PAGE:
Uganda report







So to date, I have been mainly blogging about us and getting set up here in Uganda. I apologize that it seems a little ego-centric that everything I have written has been about us, our feelings, and how we’re doing. Of course we realize we didn’t come here to just transplant our life over here and continue on like it was just a move across the state, but really, all we’ve had capacity for so far has been to try to figure out how we can make our life manageable and sustainable for our family here. Once settled, we figure we’ll then be equipped to begin our ministry here, which essentially will be: first, my job, and second, building relationships with the people around us. But it’s a hard balance to find, to build a comfortable home life while living amongst and even relating to people who are the poorest of the poor.
So within reason, we have purchased things that have made our family life manageable, with enough creature comforts to allow us to stay long term. Could we have done without and given the money to the poor? Yes, but realistically, we would soon crash and be returning home in 2 months without accomplishing any of our big picture goals. I know that many different missionaries have different ideas on this issue – I suppose we land somewhere in the middle. The big-picture goal of mission groups like eMi and many others is not to ‘fix’ Africa in the short-term. Rather, it is to build infrastructure into a system that has little or none, and by doing so, the next generation of Africans will be better off than this one, and so on and so on. This approach has somewhat been the ‘new’ focus of many mission groups working to make Africa a vibrant, free continent with expanding economies and opportunites for the next generations.
So the first aspect of our ministry - my job here with eMi - will begin shortly, but I have already been ‘lurking’ around the office here and there. Today I intended to work a part day, but it turned into an 11 hour day – can you tell there is no shortage of work waiting for me! :) I am very anxious to get going, but I also don’t want to rush into it lest Alisha be left to fend for herself. Actually, eMi’s policy is very forgiving in this area, as they weren’t looking for me to begin work until March 1, and then the first two months they only ask me to work 50%. But I am excited to get going – it’s the reason we came here, so this week I will be going through some office orientation stuff and starting to get lined out for what projects I’ll be doing to start out. I do know that my first two project trips will be inside Uganda, the first one at the end of May and the second one in September. The one in May I will shadow another staff member (Janet Strike) who will lead it, then the one in September I will lead while Janet shadows me. There is also a chance that I could be heading into Rwanda in April to help survey the damage from the earthquake they had a few weeks ago that killed 40 people - but that is very preliminary. I am excited that they are putting me right into action.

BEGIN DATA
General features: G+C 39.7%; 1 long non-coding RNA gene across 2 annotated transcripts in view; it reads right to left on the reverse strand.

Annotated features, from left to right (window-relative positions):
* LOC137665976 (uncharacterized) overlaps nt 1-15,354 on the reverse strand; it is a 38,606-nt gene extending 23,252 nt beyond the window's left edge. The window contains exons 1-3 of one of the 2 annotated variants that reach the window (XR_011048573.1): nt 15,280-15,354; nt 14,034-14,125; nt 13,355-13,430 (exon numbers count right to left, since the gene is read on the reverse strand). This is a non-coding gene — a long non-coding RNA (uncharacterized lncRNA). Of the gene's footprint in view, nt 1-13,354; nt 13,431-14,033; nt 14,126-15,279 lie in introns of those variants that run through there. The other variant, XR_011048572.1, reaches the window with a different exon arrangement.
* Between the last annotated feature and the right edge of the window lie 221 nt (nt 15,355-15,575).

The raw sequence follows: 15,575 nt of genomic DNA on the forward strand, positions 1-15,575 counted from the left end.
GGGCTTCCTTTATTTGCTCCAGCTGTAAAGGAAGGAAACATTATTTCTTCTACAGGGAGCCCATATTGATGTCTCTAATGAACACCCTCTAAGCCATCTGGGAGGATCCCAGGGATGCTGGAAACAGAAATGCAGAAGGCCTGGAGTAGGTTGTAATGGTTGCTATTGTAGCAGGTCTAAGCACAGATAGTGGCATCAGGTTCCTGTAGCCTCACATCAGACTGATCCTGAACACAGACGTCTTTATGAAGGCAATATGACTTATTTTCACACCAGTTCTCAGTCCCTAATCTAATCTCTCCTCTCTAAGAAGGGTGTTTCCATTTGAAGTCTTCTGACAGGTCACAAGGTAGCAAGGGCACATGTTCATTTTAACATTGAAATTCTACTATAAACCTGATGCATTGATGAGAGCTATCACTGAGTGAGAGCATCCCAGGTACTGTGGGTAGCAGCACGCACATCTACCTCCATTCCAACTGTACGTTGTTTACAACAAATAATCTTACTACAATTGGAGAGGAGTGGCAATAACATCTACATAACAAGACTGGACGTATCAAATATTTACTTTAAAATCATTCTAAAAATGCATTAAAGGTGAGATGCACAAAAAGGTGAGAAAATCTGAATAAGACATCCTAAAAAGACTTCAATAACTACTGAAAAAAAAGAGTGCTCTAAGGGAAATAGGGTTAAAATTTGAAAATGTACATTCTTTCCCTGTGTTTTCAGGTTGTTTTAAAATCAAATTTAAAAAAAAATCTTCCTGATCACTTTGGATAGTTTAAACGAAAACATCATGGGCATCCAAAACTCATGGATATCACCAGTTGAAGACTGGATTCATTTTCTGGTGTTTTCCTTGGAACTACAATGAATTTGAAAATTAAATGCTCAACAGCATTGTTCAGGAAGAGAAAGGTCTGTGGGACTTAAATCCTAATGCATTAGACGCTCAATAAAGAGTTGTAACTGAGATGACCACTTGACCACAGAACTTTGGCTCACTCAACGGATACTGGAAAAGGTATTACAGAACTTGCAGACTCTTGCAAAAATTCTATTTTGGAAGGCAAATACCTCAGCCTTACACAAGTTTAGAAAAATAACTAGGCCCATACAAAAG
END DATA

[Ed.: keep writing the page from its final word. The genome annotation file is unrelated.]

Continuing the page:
The second aspect of our ministry here – the idea of building relationships with the Ugandan people – has already begun. Life is extremely social here, so even if we haven’t met many people, nearly everyone who lives and works around where we live knows ‘of us’ and probably a whole lot more. Chad was telling me that most everyone around by now probably knows who we are, where we came from, that I’ll be working for eMi, and that the boys are going to Heritage Int’l School. It really is amazing how in tune the African people are with their neighbors’ lives! It makes them sound nosey, but really they are just very communal, so everything that is happening around them is discussed by all. So in essence, you could say that we are the ‘talk of the town’ (or village as it were!). Yes! I’ve always wanted to be famous! Ha!
But we have made a lot of new friendships – with the boda-boda drivers, who are more than excited to see us walking towards their ‘staging area’ in hopes that we’ll hire them to take us to town; with the little shop keepers who run tiny stores all around the dirt roads surrounding our house; with our security guards (there are 7 who rotate) and our house help Stella; even with the policeman Hakim who pulled me over yesterday to check my driver’s permit but it turned out, mostly just to talk! We are very fortunate that English is spoken here, however, it is very difficult to communicate sometimes due to accents and different words meaning different things. For instance, ‘pants’ here mean undergarments – you say ‘trousers’ instead, or if you offer someone a drink and they say “it’s ok”, that means yes they want it. I am constantly getting burned on that one, as people in town will approach me selling something and I’ll say, “Oh that’s ok”, and then they’ll stand there waiting for me to pay! Sometimes I’ll just buy it so I don’t look like a fool, or rather, MORE of a fool.
But the neighborhood around our house is kind of a dichotomy, with the larger, nice homes on the paved avenues branching off the main road, which is not paved and is lined with small shacks and mud huts that serve as homes and stores for the people who live there. I really enjoy going to these stores to buy little things we need like eggs or ndizi’s (small little sweet bananas) – by the way, we have been eating roughly 6 dozen eggs a week here - poor chickens! It is fun to talk to the people. It’s very important when you’re talking to the people here to first greet them and make a little small talk – Ugandans, and Africans in general I think, really like to chit chat. If I am all business and just walk in and say, “I’d like some eggs please” (as I am prone to do), they would think me to be very rude. It’s almost funny how you essentially have the same conversation with people over and over again each day, but yet you feel like you’re getting to know them better! Hopefully as I do I’ll be able to think of new conversation starters!